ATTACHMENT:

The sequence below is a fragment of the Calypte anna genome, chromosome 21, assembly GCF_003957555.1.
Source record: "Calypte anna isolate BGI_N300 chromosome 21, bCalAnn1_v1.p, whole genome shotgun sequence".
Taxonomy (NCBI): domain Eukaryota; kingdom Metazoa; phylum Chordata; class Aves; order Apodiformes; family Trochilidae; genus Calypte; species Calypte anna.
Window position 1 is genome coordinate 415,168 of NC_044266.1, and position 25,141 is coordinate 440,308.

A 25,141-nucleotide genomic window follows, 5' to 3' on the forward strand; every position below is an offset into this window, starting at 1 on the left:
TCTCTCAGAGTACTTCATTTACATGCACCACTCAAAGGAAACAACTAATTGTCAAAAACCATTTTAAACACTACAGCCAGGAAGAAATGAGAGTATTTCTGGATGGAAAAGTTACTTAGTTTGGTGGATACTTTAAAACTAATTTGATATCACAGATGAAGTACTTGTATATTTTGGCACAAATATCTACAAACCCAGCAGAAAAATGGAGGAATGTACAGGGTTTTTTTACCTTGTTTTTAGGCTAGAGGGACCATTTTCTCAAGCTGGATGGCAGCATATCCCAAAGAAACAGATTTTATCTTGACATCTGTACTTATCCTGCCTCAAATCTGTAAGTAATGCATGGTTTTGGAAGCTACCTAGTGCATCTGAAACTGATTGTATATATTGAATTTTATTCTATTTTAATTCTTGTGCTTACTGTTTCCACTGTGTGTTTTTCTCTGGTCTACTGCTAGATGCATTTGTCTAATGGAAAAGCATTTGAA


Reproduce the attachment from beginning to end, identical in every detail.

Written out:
The sequence below is a fragment of the Calypte anna genome, chromosome 21, assembly GCF_003957555.1.
Source record: "Calypte anna isolate BGI_N300 chromosome 21, bCalAnn1_v1.p, whole genome shotgun sequence".
Taxonomy (NCBI): domain Eukaryota; kingdom Metazoa; phylum Chordata; class Aves; order Apodiformes; family Trochilidae; genus Calypte; species Calypte anna.
Window position 1 is genome coordinate 415,168 of NC_044266.1, and position 25,141 is coordinate 440,308.

A 25,141-nucleotide genomic window follows, 5' to 3' on the forward strand; every position below is an offset into this window, starting at 1 on the left:
TCTCTCAGAGTACTTCATTTACATGCACCACTCAAAGGAAACAACTAATTGTCAAAAACCATTTTAAACACTACAGCCAGGAAGAAATGAGAGTATTTCTGGATGGAAAAGTTACTTAGTTTGGTGGATACTTTAAAACTAATTTGATATCACAGATGAAGTACTTGTATATTTTGGCACAAATATCTACAAACCCAGCAGAAAAATGGAGGAATGTACAGGGTTTTTTTACCTTGTTTTTAGGCTAGAGGGACCATTTTCTCAAGCTGGATGGCAGCATATCCCAAAGAAACAGATTTTATCTTGACATCTGTACTTATCCTGCCTCAAATCTGTAAGTAATGCATGGTTTTGGAAGCTACCTAGTGCATCTGAAACTGATTGTATATATTGAATTTTATTCTATTTTAATTCTTGTGCTTACTGTTTCCACTGTGTGTTTTTCTCTGGTCTACTGCTAGATGCATTTGTCTAATGGAAAAGCATTTGAA